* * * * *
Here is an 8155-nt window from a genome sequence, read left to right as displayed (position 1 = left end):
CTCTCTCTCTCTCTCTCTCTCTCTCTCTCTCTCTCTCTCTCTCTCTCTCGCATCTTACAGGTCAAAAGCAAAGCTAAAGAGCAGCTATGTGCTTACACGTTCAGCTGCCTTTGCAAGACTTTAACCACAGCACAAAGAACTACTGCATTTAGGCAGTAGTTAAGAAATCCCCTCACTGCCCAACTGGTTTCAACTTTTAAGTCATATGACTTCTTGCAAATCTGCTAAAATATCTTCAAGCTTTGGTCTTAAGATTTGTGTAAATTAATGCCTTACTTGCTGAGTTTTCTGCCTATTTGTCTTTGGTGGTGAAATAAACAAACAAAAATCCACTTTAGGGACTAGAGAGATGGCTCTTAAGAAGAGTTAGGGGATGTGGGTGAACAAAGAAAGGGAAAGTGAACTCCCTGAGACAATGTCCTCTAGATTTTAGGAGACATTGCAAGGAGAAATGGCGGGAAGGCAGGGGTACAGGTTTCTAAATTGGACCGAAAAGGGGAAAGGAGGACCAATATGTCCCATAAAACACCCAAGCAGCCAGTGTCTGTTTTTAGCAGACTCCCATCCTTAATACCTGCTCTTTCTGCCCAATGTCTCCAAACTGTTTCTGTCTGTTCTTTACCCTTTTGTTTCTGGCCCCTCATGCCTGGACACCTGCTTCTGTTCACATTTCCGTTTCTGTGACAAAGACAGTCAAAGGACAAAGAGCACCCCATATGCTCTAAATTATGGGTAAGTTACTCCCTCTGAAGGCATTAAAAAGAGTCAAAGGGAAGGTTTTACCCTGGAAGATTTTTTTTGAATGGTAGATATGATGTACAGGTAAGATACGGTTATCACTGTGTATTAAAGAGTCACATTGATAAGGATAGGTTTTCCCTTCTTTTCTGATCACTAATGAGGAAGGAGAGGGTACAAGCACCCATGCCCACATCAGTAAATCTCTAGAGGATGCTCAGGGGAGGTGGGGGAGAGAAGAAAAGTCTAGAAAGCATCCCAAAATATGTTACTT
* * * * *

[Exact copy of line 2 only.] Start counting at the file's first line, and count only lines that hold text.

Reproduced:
CTCTCTCTCTCTCTCTCTCTCTCTCTCTCTCTCTCTCTCTCTCTCTCTCGCATCTTACAGGTCAAAAGCAAAGCTAAAGAGCAGCTATGTGCTTACACGTTCAGCTGCCTTTGCAAGACTTTAACCACAGCACAAAGAACTACTGCATTTAGGCAGTAGTTAAGAAATCCCCTCACTGCCCAACTGGTTTCAACTTTTAAGTCATATGACTTCTTGCAAATCTGCTAAAATATCTTCAAGCTTTGGTCTTAAGATTTGTGTAAATTAATGCCTTACTTGCTGAGTTTTCTGCCTATTTGTCTTTGGTGGTGAAATAAACAAACAAAAATCCACTTTAGGGACTAGAGAGATGGCTCTTAAGAAGAGTTAGGGGATGTGGGTGAACAAAGAAAGGGAAAGTGAACTCCCTGAGACAATGTCCTCTAGATTTTAGGAGACATTGCAAGGAGAAATGGCGGGAAGGCAGGGGTACAGGTTTCTAAATTGGACCGAAAAGGGGAAAGGAGGACCAATATGTCCCATAAAACACCCAAGCAGCCAGTGTCTGTTTTTAGCAGACTCCCATCCTTAATACCTGCTCTTTCTGCCCAATGTCTCCAAACTGTTTCTGTCTGTTCTTTACCCTTTTGTTTCTGGCCCCTCATGCCTGGACACCTGCTTCTGTTCACATTTCCGTTTCTGTGACAAAGACAGTCAAAGGACAAAGAGCACCCCATATGCTCTAAATTATGGGTAAGTTACTCCCTCTGAAGGCATTAAAAAGAGTCAAAGGGAAGGTTTTACCCTGGAAGATTTTTTTTGAATGGTAGATATGATGTACAGGTAAGATACGGTTATCACTGTGTATTAAAGAGTCACATTGATAAGGATAGGTTTTCCCTTCTTTTCTGATCACTAATGAGGAAGGAGAGGGTACAAGCACCCATGCCCACATCAGTAAATCTCTAGAGGATGCTCAGGGGAGGTGGGGGAGAGAAGAAAAGTCTAGAAAGCATCCCAAAATATGTTACTT